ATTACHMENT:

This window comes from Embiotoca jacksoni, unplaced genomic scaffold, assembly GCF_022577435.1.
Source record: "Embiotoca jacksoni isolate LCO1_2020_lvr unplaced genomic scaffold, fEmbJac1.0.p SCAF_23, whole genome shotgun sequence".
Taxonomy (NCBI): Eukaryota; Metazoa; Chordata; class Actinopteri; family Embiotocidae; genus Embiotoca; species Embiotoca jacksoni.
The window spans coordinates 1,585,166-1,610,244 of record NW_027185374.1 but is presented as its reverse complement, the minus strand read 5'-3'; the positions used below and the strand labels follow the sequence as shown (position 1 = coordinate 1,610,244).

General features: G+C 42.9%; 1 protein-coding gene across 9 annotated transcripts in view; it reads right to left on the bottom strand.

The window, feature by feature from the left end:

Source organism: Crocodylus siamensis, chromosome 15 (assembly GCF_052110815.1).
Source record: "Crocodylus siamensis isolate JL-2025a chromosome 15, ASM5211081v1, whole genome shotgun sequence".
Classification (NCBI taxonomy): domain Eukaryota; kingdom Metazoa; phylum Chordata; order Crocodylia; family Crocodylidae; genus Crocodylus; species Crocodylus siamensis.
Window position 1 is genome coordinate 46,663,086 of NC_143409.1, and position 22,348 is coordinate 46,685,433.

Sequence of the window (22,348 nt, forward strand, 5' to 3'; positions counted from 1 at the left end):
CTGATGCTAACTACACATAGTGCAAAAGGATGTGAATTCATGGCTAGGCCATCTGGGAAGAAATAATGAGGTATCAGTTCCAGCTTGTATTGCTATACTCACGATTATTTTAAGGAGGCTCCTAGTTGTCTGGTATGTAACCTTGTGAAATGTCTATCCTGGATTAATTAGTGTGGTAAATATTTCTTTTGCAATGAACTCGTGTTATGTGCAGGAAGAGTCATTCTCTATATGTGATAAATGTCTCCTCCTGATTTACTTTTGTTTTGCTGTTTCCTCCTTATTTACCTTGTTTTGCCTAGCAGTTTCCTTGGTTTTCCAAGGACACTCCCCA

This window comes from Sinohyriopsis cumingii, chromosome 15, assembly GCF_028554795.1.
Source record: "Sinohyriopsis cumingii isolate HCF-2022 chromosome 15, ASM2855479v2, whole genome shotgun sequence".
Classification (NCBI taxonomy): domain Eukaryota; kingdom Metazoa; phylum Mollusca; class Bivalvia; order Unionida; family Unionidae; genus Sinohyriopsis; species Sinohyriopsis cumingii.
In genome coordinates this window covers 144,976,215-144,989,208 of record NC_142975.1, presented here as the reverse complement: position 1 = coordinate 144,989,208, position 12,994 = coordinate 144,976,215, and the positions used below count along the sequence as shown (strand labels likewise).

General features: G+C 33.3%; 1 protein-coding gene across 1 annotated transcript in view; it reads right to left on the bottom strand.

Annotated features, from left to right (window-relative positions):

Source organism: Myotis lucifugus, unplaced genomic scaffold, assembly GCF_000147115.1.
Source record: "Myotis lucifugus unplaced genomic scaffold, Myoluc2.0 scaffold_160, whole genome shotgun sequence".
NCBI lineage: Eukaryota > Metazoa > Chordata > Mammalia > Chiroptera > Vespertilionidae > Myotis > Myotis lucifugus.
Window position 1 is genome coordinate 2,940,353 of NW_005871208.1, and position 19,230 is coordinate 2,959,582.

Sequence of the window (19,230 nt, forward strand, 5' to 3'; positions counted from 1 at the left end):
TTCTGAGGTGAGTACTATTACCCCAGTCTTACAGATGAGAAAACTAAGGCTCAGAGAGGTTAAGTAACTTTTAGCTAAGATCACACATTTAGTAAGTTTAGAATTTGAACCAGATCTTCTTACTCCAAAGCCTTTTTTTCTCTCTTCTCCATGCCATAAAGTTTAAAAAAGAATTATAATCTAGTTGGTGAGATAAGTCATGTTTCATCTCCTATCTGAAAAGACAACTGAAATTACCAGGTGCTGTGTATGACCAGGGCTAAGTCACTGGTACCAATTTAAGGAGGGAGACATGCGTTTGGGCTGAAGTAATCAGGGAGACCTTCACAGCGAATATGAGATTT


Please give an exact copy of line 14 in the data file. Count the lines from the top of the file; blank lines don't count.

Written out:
Source record: "Sinohyriopsis cumingii isolate HCF-2022 chromosome 15, ASM2855479v2, whole genome shotgun sequence".